Accounting for Managers

Dublin Core

Subject

Description

Answer: Financial accounting1 focuses on providing historical financial information to external users. External users are those outside the company,
including owners (e.g., shareholders) and creditors (e.g., banks or bondholders). Financial accountants reporting to external users are required to follow U.S.
Generally Accepted Accounting Principles (U.S. GAAP)2 , a set of accounting rules that requires consistency in recording and reporting financial information. This information typically summarizes overall company results and does not provide
detailed information. Managerial accounting3
focuses on internal users—executives, product managers, sales managers, and any other personnel within the organization who use accounting information to make important decisions. Managerial accounting information need not conform with U.S. GAAP. In fact, conformance with U.S. GAAP may be a deterrent to getting useful information for internal decision-making purposes. For example, when establishing an inventory cost for one or more units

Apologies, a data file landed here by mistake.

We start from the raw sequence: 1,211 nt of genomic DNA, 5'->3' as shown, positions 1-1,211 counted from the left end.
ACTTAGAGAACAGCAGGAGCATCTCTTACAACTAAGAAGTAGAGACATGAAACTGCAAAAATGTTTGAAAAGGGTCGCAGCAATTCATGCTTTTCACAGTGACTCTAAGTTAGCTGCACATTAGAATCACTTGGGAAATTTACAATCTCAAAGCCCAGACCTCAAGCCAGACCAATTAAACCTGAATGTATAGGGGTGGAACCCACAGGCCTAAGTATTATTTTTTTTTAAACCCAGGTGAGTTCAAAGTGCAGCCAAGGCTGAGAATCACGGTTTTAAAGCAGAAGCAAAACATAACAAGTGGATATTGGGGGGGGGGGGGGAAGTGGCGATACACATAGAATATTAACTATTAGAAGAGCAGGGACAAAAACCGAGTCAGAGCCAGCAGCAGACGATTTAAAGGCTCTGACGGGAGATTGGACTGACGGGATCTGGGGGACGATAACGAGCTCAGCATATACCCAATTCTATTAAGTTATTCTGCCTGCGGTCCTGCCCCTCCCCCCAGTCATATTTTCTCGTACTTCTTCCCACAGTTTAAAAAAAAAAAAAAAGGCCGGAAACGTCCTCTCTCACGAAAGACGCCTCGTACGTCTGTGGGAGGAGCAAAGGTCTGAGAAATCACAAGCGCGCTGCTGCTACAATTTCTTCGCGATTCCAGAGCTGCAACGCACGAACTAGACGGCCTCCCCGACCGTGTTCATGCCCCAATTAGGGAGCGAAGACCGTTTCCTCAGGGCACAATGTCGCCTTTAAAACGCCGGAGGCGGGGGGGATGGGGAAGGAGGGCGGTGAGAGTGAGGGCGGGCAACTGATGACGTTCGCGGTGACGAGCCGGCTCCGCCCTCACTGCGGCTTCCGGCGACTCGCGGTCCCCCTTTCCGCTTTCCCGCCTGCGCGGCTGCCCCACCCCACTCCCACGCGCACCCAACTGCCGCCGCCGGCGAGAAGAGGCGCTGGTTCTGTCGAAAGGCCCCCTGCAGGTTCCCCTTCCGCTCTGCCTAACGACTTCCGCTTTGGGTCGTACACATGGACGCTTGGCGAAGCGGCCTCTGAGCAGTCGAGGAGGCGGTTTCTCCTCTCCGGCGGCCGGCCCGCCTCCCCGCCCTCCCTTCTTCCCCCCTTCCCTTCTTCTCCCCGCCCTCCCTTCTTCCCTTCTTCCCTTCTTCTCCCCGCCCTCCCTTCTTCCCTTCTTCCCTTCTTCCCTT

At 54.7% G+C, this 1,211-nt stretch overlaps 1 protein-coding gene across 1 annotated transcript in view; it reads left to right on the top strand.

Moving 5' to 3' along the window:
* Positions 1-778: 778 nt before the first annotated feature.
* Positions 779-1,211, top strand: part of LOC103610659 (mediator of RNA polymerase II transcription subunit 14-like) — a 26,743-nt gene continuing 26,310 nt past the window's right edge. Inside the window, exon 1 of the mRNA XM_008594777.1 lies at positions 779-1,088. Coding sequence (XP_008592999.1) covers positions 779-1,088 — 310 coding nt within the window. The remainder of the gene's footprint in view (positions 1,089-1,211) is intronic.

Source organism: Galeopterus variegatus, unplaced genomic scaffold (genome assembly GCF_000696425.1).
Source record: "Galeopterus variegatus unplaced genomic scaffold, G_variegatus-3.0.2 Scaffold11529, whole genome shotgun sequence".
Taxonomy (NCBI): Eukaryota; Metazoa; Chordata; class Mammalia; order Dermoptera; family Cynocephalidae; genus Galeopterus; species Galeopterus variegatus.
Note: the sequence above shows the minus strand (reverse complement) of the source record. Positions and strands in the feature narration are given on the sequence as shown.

of product (each jersey or hat produced at Sportswear Company), U.S. GAAP requires that production overhead costs, such as factory rent and factory utility
costs, be included. However, for internal decision-making purposes, it might make more sense to include nonproduction costs that are directly linked to the product, such as sales commissions or administrative costs.

Creator

Kurt Heisinger, Joe Ben Hoyle

Source

https://2012books.lardbucket.org/pdfs/accounting-for-managers

Publisher

https: books.lardbucket.org

Date

2012

Contributor

Baihaqi

Rights

Creative Commons

Format

PDF

Language

English

Type

Document Viewer

Social Bookmarking

Collection

Citation

Kurt Heisinger, Joe Ben Hoyle, “Accounting for Managers,” Open Educational Resource (OER) - UNM, accessed February 18, 2020, http://oer.unm.ac.id/items/show/2347.